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  1. #26
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    Quote Originally Posted by CannondaleF9 View Post
    All I hope is that the longer travel 29ers stay in production and that the new trend dies down as fast as it was born.
    Agreed, it might have stuck a bit better before the trail and HT angles started to be dialed across the board on 29ers, but at this point the long travel 29" units are so good, I'd only recommend the 27.5 option for somebody speccing a 17" or smaller frame, or who wants a more above-the-bike feel out of a long travel setup.
    On women's bikes, in the median size range 650B is a real improvement, because the wheel center isn't as high up as the seat tube is tall anymore, so bottom bracket drop can be in the right spot, but we're not describing a very large or lucrative part of the market discussing really discerning ladies who ride aggressive bikes.

    Out where I ride, the 29 shines just about everywhere, and unless I want to spend huge cash on a really light carbon bike with slick and supple suspension, I'm not going to have that same ability to clear chunky stuff the mid-priced 29" units specced with more reasonable parts (SLX, FoxCTD) that difference is even more pronounced.

  2. #27
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    Quote Originally Posted by craigsj View Post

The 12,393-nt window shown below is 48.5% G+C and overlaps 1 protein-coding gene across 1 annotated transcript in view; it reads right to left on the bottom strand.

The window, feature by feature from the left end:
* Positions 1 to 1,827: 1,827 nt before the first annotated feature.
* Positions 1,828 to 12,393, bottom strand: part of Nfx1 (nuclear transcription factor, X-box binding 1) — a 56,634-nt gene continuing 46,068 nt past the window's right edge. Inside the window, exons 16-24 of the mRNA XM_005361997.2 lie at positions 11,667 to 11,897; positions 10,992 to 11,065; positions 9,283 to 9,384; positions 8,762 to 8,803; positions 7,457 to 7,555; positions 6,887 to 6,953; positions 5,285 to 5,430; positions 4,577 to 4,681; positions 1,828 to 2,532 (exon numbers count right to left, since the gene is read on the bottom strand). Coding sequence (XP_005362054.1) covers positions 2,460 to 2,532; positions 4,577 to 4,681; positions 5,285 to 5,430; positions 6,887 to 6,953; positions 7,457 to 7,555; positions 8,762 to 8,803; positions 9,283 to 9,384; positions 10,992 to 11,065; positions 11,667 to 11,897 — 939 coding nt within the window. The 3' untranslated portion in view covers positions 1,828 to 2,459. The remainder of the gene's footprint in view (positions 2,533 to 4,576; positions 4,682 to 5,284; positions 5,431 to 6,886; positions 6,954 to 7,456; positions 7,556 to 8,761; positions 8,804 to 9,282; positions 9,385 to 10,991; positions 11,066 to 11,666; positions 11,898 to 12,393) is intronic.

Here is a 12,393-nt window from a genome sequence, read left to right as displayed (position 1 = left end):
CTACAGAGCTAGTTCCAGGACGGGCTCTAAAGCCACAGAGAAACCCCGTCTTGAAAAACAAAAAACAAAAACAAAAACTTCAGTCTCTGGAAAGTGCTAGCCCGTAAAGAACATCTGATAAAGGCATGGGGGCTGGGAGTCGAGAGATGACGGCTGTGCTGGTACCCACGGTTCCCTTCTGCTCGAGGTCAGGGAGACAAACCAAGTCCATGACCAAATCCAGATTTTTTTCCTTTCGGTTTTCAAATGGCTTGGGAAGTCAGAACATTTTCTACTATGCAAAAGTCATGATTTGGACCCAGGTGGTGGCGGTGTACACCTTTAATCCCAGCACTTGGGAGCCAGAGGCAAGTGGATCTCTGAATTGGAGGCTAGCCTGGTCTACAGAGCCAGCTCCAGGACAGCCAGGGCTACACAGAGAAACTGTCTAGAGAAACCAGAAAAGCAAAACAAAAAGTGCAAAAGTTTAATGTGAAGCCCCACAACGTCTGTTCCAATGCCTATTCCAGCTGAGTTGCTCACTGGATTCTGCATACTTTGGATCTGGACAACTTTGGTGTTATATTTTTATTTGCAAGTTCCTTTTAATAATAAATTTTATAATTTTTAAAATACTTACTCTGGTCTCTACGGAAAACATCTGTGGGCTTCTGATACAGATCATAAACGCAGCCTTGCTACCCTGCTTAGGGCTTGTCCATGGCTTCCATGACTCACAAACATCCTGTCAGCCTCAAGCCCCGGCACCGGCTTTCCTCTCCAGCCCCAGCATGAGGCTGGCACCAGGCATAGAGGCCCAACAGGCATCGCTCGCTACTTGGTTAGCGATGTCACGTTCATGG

26ers and 650b are not well differentiated. 650b only exists, after all, because it could drop into existing 26er frames. Likewise, if you really wanted a 26er you could buy a 650b bike and downgrade the wheels. There's just not that much difference.

    Furthermore, manufacturers pushed 650b bikes to market because they could claim new lineups without doing much to support a wheel that's virtually the same as what it replaced. They gain the latest buzz with little investment.

    As a manufacturer, why would you maintain a 26er lineup when you have a 650b one? 650b is new, has surging interest, and is the same as 26er functionally. 26ers are alive and well, they are just called 650b now. Anyone who's ridden a 26er has ridden a 650b, no need to pretend it's any different.

    On the bright side, 650b sucks a little less than 26", so the industry improves a little bit, though at a cost not worth the benefit. 26er will die in all markets eventually. DH will just happen later.
    Makes a lot of sense.
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  3. #28
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    Quote Originally Posted by tehllama View Post
    I'd only recommend the 27.5 option for somebody speccing a 17" or smaller frame, or who wants a more above-the-bike feel out of a long travel setup.